Using bullhorns, local officials reminded members of the Batak Christian Protestant Church they were banned from the site following an attack on two church leaders by suspected Islamic hard-liners.
“We just want to carry out our obligations as Christians, but authorities are treating us like terrorists,” said Advent Tambunan, a member of the congregation in the industrial city of Bekasi.
“There’s no justice for us in this country.”
Indonesia, a secular country of 237 million people, has more Muslims than any other in the world. Though the country has a long history of religious tolerance, a small extremist fringe has become more vocalâ€”and violentâ€”in recent years.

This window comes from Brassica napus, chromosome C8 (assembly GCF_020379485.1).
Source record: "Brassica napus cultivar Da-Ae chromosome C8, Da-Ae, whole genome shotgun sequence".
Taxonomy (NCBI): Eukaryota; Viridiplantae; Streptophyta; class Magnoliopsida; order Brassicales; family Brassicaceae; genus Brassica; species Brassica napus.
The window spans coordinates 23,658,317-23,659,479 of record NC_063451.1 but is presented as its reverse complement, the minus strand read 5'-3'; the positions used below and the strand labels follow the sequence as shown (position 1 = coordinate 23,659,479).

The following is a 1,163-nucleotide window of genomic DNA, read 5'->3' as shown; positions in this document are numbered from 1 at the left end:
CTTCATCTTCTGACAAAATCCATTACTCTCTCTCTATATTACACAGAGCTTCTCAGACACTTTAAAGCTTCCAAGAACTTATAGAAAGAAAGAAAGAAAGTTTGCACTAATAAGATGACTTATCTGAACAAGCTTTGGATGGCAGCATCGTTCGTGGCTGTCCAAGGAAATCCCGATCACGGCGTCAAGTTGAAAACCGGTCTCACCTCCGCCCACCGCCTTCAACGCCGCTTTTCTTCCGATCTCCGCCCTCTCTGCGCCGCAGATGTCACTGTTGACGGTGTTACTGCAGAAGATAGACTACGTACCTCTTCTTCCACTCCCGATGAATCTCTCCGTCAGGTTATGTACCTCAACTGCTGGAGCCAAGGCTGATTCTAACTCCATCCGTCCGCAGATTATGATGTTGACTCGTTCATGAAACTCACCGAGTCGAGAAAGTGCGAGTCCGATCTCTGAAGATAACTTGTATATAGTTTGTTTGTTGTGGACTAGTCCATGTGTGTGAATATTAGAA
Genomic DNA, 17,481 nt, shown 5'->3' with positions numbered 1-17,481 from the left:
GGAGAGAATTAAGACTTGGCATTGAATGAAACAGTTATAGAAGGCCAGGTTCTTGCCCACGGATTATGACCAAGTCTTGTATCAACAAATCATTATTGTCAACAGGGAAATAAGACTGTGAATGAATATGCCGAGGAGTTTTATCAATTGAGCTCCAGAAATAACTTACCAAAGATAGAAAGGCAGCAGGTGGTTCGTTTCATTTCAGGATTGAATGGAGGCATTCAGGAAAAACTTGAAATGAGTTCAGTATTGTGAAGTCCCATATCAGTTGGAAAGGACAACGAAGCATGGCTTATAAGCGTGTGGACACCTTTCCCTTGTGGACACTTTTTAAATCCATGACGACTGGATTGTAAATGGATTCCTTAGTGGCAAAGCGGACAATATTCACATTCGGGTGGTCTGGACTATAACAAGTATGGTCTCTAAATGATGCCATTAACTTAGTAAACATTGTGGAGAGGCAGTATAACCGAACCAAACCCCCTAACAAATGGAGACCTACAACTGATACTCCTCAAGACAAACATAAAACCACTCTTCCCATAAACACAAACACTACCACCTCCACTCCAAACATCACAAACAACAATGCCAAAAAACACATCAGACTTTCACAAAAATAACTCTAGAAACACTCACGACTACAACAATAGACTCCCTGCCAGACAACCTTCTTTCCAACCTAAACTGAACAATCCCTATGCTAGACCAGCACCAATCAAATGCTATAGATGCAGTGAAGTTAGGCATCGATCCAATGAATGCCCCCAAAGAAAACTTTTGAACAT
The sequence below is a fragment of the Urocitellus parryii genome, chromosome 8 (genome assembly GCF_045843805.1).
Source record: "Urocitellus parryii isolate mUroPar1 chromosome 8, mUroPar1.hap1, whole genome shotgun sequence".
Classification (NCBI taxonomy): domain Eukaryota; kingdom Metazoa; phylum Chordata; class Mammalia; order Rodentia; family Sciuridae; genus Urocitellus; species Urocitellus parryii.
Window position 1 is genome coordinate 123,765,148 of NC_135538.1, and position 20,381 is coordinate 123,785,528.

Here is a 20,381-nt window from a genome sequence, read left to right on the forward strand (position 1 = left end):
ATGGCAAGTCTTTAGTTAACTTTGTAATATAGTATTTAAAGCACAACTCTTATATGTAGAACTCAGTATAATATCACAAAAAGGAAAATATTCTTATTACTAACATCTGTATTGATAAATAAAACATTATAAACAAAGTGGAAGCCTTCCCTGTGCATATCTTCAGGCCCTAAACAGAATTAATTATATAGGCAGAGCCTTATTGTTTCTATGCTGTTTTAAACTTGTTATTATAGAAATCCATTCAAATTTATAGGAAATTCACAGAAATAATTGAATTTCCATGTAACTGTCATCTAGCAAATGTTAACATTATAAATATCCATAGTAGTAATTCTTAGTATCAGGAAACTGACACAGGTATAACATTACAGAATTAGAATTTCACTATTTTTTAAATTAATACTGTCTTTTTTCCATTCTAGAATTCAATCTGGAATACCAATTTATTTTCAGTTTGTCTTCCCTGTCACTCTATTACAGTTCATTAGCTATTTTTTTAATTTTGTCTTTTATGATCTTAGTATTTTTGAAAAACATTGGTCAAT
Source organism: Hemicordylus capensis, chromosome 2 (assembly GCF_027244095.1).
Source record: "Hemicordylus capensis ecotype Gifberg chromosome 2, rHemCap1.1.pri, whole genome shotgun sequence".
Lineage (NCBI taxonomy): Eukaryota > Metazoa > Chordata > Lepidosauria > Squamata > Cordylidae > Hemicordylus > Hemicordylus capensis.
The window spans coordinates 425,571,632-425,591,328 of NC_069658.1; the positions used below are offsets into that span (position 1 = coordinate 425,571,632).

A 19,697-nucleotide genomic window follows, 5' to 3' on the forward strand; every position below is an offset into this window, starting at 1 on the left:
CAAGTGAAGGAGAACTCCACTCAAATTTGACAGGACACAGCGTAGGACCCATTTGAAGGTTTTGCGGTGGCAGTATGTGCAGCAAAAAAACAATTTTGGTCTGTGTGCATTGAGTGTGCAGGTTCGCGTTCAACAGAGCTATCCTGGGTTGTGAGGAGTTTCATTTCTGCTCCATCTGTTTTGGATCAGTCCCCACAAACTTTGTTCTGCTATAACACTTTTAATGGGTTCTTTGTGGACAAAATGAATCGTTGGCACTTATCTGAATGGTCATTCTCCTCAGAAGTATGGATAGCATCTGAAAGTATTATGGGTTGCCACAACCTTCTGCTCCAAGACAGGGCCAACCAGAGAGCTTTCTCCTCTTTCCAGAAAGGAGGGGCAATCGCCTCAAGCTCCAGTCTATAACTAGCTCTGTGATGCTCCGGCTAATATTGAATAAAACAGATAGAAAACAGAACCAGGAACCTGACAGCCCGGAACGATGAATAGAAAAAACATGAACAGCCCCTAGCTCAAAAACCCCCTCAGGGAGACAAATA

Ten people were arrested after last week’s attacks, which left one churchgoer hospitalized with a stab wound. Among them was the local leader of the hard-line Islamic Defender’s Front, which has led calls for the Christians to leave.
In recent months, the hard-liners have thrown shoes and water bottles at the church members, interrupted sermons with chants of “Infidels!” and dumped piles of feces on the land.
Local officials had seven empty buses on standby outside the Batak Christian’s shuttered church Sunday, ready to transport them to an alternate site of worship provided by the government.
But members of the congregation, numbering about 100, refused to budge.
After lengthy negotiations, they were allowed to carry out Sunday services, with the agreement that they would talk later this week about ways to help defuse religious tensions in the neighborhood.